For many years the only successful way of cutting materials accurately was by circular saw. However, as bandsaw machines developed over the past 40 years, the demand for circular saws has reduced. And yet those seeking a clean, square and fast cut on small-to-medium size sections could well benefit from a circular saw, as might any shops exclusively cutting aluminium or plastics. In contrast, those looking at cutting larger sections and solids may likely find a bandsaw is the more favourable option. With these thoughts in mind, Prosaw has published a new beginner’s guide to sawing.
Take mitring, for example: is it necessary? Well, for steel fabricators, some work will involve cutting angles on sections to enable the manufacture of frames or complex shapes. Swing-frame sawing machines offer quick set mitring and even the most basic of saws will often offer a mitre facility, albeit not as quick as a swing-frame model. Even some automatic bandsaws can mitre in-cycle, producing complete components for fabricating.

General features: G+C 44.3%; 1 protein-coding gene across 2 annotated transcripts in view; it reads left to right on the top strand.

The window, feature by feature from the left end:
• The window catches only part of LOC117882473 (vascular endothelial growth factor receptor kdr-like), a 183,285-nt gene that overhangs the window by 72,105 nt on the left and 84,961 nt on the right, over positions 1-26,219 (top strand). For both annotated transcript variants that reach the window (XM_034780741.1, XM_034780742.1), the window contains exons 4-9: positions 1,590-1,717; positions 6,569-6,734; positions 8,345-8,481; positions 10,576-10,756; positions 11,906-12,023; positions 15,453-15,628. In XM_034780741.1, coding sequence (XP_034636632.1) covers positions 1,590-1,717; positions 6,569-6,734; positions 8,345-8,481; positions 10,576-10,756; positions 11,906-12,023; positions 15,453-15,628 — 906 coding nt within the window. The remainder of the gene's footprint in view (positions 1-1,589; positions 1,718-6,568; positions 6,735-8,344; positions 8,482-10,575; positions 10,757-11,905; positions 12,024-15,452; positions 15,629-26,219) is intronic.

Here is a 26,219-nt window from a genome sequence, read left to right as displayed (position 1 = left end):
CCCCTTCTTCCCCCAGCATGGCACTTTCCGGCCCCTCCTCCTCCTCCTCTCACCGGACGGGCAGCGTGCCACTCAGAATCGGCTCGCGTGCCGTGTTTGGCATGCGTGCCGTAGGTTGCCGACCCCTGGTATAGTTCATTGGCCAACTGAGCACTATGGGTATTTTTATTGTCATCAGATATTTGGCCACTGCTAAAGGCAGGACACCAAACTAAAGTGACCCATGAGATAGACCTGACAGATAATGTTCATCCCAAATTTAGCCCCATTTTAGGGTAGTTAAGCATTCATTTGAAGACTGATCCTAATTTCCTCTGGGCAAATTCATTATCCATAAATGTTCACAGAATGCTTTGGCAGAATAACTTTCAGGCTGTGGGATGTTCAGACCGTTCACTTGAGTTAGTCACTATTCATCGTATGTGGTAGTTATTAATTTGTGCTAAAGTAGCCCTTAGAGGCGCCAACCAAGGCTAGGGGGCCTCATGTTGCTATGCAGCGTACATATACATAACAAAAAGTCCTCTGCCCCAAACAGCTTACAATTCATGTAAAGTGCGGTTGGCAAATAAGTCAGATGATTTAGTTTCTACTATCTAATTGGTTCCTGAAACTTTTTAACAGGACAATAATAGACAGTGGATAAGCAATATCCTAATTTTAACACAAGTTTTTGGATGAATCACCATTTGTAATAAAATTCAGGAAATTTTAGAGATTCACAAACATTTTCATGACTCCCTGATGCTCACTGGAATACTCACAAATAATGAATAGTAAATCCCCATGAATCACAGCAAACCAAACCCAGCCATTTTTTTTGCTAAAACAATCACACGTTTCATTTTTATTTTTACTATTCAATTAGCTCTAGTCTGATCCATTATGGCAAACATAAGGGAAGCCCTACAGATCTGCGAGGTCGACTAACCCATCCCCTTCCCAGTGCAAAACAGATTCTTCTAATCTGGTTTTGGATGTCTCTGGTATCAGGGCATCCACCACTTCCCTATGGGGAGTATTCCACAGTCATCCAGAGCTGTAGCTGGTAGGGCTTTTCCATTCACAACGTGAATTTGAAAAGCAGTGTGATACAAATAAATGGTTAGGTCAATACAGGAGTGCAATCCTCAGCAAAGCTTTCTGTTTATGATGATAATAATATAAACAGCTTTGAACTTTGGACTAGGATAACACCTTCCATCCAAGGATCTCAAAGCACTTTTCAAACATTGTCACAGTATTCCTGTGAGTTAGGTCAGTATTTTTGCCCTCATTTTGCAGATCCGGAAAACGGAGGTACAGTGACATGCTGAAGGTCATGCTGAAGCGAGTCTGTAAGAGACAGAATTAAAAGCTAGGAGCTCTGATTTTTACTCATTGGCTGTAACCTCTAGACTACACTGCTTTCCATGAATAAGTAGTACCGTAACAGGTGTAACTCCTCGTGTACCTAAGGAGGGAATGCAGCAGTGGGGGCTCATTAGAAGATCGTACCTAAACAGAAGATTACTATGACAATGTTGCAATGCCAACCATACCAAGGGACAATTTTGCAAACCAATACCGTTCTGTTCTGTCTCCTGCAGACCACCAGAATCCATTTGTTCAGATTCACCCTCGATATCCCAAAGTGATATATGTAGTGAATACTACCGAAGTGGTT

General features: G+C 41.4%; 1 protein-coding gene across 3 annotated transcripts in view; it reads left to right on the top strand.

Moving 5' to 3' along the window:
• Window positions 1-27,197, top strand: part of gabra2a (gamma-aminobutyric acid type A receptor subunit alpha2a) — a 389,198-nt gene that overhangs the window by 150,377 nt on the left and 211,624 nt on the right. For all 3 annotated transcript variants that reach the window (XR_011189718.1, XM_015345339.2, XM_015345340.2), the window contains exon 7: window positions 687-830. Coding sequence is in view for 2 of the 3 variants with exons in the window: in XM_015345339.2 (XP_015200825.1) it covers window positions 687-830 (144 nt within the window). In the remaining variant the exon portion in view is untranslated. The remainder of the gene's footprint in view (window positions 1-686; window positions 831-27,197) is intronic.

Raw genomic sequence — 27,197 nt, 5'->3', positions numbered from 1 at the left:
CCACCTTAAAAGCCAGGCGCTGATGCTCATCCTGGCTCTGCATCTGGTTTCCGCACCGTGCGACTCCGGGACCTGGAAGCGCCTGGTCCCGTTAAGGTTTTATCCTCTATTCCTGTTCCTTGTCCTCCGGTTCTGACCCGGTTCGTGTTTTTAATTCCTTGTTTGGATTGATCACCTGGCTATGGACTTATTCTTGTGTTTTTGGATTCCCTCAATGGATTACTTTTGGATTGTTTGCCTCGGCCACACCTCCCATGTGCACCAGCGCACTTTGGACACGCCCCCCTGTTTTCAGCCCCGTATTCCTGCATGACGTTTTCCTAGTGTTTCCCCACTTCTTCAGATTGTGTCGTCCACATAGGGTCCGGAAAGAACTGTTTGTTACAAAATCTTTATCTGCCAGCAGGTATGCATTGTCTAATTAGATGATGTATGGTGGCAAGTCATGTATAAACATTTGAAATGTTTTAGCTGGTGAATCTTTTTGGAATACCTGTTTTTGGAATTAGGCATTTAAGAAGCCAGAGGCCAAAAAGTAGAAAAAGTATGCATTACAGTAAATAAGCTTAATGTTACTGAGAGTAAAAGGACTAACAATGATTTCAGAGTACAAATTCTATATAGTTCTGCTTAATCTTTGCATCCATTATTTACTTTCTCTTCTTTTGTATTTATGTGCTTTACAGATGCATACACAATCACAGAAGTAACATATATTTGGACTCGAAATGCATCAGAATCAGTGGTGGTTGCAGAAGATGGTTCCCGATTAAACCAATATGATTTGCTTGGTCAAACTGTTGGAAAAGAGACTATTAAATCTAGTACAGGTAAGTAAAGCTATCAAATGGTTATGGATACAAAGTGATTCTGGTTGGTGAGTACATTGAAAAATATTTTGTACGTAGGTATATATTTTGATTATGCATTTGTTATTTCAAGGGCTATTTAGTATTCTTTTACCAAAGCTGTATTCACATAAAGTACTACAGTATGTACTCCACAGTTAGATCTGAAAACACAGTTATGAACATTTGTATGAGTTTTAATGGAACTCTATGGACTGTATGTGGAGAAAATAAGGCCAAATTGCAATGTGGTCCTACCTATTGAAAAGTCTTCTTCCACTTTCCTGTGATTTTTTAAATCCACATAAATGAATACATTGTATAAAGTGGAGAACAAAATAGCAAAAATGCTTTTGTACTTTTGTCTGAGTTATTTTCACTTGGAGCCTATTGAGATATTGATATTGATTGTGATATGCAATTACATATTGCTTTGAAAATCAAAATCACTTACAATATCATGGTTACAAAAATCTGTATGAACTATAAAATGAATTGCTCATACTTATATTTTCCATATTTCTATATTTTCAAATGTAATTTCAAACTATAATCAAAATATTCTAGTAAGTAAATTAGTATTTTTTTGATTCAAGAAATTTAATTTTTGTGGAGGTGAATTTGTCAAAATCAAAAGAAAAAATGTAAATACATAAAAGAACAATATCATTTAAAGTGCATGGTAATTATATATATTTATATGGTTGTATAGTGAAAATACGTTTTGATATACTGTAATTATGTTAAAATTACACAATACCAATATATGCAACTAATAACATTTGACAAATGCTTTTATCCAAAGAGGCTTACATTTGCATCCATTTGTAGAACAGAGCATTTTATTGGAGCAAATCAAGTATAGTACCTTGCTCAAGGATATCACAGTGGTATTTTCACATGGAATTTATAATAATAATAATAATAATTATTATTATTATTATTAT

A common question is whether each material requires a different blade? Not necessarily. For most sections and even solids, one blade will cover a wide range of material shapes and sizes. Of course, for those cutting from a very small section or solid through to the machine’s maximum capacity, then the best choice would be a different blade to cut both extremes. The same applies to the speed of the blade. Prosaw provides a cutting chart with all of its machines to select the most suitable blade speed and cutting rate.
Cutting fluid is another common area of confusion. Many companies can increase their blade life and reduce consumables cost by just taking a close look at their cutting fluid mixture. Unlike machine tools, which generally use carbide inserts, saw blades create a lot of heat at the cutting point, which means that with a low-level mix of fluid the tool will eventually fatigue and break. Prosaw recommends a mixture level of between 8-12%, depending on workpiece material.
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